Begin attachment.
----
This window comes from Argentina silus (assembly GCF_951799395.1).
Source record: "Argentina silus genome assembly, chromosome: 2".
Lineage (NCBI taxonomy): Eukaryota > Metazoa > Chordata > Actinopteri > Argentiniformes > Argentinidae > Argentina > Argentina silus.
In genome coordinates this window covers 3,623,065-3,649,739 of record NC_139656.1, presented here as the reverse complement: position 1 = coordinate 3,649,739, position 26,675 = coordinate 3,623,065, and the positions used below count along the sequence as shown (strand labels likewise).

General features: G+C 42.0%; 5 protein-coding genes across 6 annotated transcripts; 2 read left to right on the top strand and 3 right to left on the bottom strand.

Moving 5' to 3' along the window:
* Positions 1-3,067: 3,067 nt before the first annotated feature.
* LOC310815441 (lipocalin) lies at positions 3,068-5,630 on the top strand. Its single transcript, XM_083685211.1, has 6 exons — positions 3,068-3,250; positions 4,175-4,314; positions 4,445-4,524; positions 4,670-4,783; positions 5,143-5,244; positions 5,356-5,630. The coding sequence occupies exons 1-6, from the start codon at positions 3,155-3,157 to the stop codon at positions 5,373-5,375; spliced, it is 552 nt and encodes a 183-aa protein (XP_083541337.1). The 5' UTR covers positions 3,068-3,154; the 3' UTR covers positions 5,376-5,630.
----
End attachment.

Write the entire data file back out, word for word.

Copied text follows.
This window comes from Argentina silus (assembly GCF_951799395.1).
Source record: "Argentina silus genome assembly, chromosome: 2".
Lineage (NCBI taxonomy): Eukaryota > Metazoa > Chordata > Actinopteri > Argentiniformes > Argentinidae > Argentina > Argentina silus.
In genome coordinates this window covers 3,623,065-3,649,739 of record NC_139656.1, presented here as the reverse complement: position 1 = coordinate 3,649,739, position 26,675 = coordinate 3,623,065, and the positions used below count along the sequence as shown (strand labels likewise).

General features: G+C 42.0%; 5 protein-coding genes across 6 annotated transcripts; 2 read left to right on the top strand and 3 right to left on the bottom strand.

Moving 5' to 3' along the window:
* Positions 1-3,067: 3,067 nt before the first annotated feature.
* LOC310815441 (lipocalin) lies at positions 3,068-5,630 on the top strand. Its single transcript, XM_083685211.1, has 6 exons — positions 3,068-3,250; positions 4,175-4,314; positions 4,445-4,524; positions 4,670-4,783; positions 5,143-5,244; positions 5,356-5,630. The coding sequence occupies exons 1-6, from the start codon at positions 3,155-3,157 to the stop codon at positions 5,373-5,375; spliced, it is 552 nt and encodes a 183-aa protein (XP_083541337.1). The 5' UTR covers positions 3,068-3,154; the 3' UTR covers positions 5,376-5,630.